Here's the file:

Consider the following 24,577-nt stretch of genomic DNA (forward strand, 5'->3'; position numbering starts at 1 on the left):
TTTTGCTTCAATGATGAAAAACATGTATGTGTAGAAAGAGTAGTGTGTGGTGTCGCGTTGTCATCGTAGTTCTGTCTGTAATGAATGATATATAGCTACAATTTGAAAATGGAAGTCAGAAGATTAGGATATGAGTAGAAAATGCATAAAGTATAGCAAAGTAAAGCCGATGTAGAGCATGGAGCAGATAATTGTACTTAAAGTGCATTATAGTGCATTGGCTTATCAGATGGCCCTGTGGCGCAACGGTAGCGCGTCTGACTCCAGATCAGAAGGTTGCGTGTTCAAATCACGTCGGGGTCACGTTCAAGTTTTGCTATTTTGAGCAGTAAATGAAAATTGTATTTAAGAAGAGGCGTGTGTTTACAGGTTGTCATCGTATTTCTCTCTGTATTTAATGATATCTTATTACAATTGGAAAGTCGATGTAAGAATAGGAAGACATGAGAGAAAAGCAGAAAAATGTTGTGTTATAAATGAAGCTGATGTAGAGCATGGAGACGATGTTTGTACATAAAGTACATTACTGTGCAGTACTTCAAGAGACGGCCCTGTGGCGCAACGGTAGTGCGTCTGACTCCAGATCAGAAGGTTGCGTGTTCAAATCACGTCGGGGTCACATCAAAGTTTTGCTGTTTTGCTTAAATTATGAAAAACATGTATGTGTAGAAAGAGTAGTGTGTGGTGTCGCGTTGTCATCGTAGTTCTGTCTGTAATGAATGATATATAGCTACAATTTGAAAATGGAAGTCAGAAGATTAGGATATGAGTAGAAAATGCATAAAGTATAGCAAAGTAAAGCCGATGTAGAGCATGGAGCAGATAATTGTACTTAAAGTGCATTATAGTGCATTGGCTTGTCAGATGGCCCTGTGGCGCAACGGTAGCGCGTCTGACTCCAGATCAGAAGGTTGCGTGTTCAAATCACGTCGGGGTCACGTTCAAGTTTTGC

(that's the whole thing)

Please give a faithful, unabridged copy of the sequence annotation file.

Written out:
Consider the following 24,577-nt stretch of genomic DNA (forward strand, 5'->3'; position numbering starts at 1 on the left):
TTTTGCTTCAATGATGAAAAACATGTATGTGTAGAAAGAGTAGTGTGTGGTGTCGCGTTGTCATCGTAGTTCTGTCTGTAATGAATGATATATAGCTACAATTTGAAAATGGAAGTCAGAAGATTAGGATATGAGTAGAAAATGCATAAAGTATAGCAAAGTAAAGCCGATGTAGAGCATGGAGCAGATAATTGTACTTAAAGTGCATTATAGTGCATTGGCTTATCAGATGGCCCTGTGGCGCAACGGTAGCGCGTCTGACTCCAGATCAGAAGGTTGCGTGTTCAAATCACGTCGGGGTCACGTTCAAGTTTTGCTATTTTGAGCAGTAAATGAAAATTGTATTTAAGAAGAGGCGTGTGTTTACAGGTTGTCATCGTATTTCTCTCTGTATTTAATGATATCTTATTACAATTGGAAAGTCGATGTAAGAATAGGAAGACATGAGAGAAAAGCAGAAAAATGTTGTGTTATAAATGAAGCTGATGTAGAGCATGGAGACGATGTTTGTACATAAAGTACATTACTGTGCAGTACTTCAAGAGACGGCCCTGTGGCGCAACGGTAGTGCGTCTGACTCCAGATCAGAAGGTTGCGTGTTCAAATCACGTCGGGGTCACATCAAAGTTTTGCTGTTTTGCTTAAATTATGAAAAACATGTATGTGTAGAAAGAGTAGTGTGTGGTGTCGCGTTGTCATCGTAGTTCTGTCTGTAATGAATGATATATAGCTACAATTTGAAAATGGAAGTCAGAAGATTAGGATATGAGTAGAAAATGCATAAAGTATAGCAAAGTAAAGCCGATGTAGAGCATGGAGCAGATAATTGTACTTAAAGTGCATTATAGTGCATTGGCTTGTCAGATGGCCCTGTGGCGCAACGGTAGCGCGTCTGACTCCAGATCAGAAGGTTGCGTGTTCAAATCACGTCGGGGTCACGTTCAAGTTTTGC